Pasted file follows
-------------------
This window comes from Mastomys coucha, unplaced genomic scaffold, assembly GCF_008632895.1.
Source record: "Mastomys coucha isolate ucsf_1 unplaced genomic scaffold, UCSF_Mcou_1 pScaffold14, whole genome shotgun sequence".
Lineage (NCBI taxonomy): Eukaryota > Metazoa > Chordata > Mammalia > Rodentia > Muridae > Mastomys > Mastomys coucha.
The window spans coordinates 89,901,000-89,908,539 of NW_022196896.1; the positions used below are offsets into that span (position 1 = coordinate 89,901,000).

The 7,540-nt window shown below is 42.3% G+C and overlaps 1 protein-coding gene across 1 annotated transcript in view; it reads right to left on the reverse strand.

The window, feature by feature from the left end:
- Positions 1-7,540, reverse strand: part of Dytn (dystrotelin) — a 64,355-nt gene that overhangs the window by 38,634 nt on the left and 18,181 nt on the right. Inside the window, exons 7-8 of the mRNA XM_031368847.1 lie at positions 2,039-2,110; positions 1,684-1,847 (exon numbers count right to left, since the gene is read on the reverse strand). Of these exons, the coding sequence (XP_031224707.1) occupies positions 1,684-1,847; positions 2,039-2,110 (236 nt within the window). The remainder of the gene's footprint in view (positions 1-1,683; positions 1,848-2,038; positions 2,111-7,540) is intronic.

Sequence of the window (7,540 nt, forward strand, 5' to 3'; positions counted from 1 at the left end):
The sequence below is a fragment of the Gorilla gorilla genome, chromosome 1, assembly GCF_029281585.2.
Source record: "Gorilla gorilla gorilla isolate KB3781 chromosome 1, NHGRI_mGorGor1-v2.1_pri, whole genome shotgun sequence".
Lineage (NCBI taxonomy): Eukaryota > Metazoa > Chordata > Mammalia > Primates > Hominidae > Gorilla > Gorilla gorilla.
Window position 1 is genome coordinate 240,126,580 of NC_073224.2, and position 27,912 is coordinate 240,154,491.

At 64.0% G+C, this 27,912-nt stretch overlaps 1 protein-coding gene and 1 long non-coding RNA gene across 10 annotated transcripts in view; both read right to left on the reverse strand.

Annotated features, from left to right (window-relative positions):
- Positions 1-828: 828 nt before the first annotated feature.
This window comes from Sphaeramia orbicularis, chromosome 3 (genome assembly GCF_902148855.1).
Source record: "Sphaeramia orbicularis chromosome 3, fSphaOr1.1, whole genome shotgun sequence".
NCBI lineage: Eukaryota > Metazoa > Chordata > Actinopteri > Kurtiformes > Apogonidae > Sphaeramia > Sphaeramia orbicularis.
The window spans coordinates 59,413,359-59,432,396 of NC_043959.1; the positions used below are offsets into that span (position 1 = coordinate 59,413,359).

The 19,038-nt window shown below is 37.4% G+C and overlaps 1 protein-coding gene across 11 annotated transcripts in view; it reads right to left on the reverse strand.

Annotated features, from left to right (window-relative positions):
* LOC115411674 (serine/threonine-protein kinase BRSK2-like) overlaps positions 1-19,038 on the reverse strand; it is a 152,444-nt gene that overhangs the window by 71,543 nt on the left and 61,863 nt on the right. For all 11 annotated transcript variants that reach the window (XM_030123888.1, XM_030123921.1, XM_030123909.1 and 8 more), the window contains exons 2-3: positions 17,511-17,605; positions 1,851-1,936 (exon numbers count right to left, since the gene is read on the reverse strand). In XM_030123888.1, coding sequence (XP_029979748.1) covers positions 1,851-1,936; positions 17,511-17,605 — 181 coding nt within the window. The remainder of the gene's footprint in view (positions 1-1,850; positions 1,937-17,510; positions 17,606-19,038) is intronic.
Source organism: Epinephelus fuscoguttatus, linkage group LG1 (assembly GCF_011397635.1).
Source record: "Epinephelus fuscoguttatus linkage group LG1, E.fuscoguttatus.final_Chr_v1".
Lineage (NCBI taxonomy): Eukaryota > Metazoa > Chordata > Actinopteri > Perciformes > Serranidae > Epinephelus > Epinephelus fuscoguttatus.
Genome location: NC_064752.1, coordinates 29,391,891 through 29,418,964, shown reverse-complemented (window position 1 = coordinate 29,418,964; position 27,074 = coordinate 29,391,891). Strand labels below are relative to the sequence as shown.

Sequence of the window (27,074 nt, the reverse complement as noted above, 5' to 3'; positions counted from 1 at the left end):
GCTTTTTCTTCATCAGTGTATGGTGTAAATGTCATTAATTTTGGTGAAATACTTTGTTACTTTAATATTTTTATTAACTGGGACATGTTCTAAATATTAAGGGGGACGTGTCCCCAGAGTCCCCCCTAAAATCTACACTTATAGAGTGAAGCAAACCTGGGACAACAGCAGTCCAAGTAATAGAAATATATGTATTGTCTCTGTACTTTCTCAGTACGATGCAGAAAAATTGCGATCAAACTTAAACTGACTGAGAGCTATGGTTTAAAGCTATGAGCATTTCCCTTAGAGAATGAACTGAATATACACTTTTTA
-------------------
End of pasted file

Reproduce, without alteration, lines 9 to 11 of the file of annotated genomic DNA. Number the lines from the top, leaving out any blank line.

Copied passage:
The sequence below is a fragment of the Gorilla gorilla genome, chromosome 1, assembly GCF_029281585.2.
Source record: "Gorilla gorilla gorilla isolate KB3781 chromosome 1, NHGRI_mGorGor1-v2.1_pri, whole genome shotgun sequence".
Lineage (NCBI taxonomy): Eukaryota > Metazoa > Chordata > Mammalia > Primates > Hominidae > Gorilla > Gorilla gorilla.